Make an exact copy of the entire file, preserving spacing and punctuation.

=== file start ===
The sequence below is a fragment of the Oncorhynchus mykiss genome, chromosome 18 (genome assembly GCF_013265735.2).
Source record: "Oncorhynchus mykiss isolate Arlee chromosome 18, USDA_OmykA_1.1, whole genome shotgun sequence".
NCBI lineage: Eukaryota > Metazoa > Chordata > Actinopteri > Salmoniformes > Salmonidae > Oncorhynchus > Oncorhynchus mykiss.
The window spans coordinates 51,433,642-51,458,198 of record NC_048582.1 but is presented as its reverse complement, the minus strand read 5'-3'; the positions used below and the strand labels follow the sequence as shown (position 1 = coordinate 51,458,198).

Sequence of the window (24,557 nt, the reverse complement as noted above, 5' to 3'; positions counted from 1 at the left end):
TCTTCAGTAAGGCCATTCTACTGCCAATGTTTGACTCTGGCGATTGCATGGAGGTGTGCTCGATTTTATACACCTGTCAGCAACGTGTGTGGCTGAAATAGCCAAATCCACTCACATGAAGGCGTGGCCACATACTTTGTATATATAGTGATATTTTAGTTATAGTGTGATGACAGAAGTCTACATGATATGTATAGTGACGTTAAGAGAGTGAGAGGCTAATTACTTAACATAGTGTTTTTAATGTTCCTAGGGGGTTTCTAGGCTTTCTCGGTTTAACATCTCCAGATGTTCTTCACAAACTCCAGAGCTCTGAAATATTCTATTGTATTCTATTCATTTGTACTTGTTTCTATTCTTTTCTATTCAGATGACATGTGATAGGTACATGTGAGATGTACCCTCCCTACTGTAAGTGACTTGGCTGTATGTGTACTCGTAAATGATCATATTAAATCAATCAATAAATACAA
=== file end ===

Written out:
The sequence below is a fragment of the Oncorhynchus mykiss genome, chromosome 18 (genome assembly GCF_013265735.2).
Source record: "Oncorhynchus mykiss isolate Arlee chromosome 18, USDA_OmykA_1.1, whole genome shotgun sequence".
NCBI lineage: Eukaryota > Metazoa > Chordata > Actinopteri > Salmoniformes > Salmonidae > Oncorhynchus > Oncorhynchus mykiss.
The window spans coordinates 51,433,642-51,458,198 of record NC_048582.1 but is presented as its reverse complement, the minus strand read 5'-3'; the positions used below and the strand labels follow the sequence as shown (position 1 = coordinate 51,458,198).

Sequence of the window (24,557 nt, the reverse complement as noted above, 5' to 3'; positions counted from 1 at the left end):
TCTTCAGTAAGGCCATTCTACTGCCAATGTTTGACTCTGGCGATTGCATGGAGGTGTGCTCGATTTTATACACCTGTCAGCAACGTGTGTGGCTGAAATAGCCAAATCCACTCACATGAAGGCGTGGCCACATACTTTGTATATATAGTGATATTTTAGTTATAGTGTGATGACAGAAGTCTACATGATATGTATAGTGACGTTAAGAGAGTGAGAGGCTAATTACTTAACATAGTGTTTTTAATGTTCCTAGGGGGTTTCTAGGCTTTCTCGGTTTAACATCTCCAGATGTTCTTCACAAACTCCAGAGCTCTGAAATATTCTATTGTATTCTATTCATTTGTACTTGTTTCTATTCTTTTCTATTCAGATGACATGTGATAGGTACATGTGAGATGTACCCTCCCTACTGTAAGTGACTTGGCTGTATGTGTACTCGTAAATGATCATATTAAATCAATCAATAAATACAA